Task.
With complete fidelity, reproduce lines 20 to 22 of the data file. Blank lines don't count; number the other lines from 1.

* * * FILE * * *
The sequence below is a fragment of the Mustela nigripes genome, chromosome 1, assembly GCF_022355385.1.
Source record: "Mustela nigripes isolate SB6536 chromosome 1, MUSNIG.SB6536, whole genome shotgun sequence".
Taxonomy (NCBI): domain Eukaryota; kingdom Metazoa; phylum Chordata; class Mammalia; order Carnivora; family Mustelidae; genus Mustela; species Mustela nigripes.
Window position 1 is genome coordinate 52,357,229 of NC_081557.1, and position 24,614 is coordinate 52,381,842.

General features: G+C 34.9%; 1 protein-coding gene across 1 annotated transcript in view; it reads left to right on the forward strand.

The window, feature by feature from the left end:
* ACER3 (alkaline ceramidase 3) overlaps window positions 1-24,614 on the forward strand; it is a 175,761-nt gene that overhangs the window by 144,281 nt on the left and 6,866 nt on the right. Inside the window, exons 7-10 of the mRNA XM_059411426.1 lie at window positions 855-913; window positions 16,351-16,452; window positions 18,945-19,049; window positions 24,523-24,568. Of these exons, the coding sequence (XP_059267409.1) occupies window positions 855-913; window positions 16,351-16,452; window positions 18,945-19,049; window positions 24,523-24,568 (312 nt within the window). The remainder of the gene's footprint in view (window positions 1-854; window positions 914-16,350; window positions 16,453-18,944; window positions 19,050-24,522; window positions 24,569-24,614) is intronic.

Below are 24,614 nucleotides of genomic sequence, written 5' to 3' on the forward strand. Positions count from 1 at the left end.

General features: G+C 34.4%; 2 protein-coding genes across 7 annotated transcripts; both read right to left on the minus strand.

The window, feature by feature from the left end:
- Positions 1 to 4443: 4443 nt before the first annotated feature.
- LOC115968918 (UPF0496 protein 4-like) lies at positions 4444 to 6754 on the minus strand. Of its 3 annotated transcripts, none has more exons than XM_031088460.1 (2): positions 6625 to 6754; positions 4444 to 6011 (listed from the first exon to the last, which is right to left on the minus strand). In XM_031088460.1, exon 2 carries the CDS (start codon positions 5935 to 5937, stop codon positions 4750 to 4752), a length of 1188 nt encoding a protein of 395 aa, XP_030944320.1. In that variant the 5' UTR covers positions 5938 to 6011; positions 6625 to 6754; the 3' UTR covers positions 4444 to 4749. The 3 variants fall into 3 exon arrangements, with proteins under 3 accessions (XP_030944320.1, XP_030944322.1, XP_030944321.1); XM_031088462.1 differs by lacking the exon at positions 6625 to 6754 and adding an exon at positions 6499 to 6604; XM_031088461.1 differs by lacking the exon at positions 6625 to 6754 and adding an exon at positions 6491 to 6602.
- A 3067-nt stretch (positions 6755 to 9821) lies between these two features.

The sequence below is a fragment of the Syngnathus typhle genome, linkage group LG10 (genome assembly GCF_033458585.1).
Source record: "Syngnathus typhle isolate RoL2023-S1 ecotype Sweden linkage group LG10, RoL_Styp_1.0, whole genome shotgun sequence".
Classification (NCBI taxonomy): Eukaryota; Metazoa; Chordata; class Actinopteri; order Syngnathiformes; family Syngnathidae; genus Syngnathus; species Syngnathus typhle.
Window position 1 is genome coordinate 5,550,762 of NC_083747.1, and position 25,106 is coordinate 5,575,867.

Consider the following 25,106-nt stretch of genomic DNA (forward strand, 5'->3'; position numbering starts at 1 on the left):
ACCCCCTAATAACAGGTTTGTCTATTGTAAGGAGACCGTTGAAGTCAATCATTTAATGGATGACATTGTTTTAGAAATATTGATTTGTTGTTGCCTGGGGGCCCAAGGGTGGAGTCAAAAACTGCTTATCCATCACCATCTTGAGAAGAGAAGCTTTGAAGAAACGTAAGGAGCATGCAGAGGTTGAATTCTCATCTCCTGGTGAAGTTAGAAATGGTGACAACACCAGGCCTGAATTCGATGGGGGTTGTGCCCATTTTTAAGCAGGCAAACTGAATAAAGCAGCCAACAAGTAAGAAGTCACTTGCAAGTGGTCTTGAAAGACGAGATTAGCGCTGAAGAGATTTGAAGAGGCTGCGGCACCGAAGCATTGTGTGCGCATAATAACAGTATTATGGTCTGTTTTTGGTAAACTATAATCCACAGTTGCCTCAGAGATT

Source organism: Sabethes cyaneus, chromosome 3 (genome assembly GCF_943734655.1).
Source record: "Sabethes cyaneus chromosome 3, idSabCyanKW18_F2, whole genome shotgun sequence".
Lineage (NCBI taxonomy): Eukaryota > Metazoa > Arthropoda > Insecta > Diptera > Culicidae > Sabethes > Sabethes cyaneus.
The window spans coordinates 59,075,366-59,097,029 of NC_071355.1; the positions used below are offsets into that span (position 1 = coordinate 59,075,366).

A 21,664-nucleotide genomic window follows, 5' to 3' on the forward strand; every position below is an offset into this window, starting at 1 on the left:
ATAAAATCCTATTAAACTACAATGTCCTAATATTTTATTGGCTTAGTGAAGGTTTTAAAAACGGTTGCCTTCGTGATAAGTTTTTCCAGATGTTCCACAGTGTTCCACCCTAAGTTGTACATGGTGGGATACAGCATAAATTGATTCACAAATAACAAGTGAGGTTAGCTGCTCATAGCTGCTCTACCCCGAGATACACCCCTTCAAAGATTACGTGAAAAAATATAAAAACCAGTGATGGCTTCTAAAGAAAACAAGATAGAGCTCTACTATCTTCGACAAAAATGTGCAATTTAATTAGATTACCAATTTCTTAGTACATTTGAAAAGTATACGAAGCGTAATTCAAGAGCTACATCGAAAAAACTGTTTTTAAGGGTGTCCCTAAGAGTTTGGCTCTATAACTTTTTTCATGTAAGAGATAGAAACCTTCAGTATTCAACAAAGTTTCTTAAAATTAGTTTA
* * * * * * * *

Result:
Source organism: Sabethes cyaneus, chromosome 3 (genome assembly GCF_943734655.1).
Source record: "Sabethes cyaneus chromosome 3, idSabCyanKW18_F2, whole genome shotgun sequence".
Lineage (NCBI taxonomy): Eukaryota > Metazoa > Arthropoda > Insecta > Diptera > Culicidae > Sabethes > Sabethes cyaneus.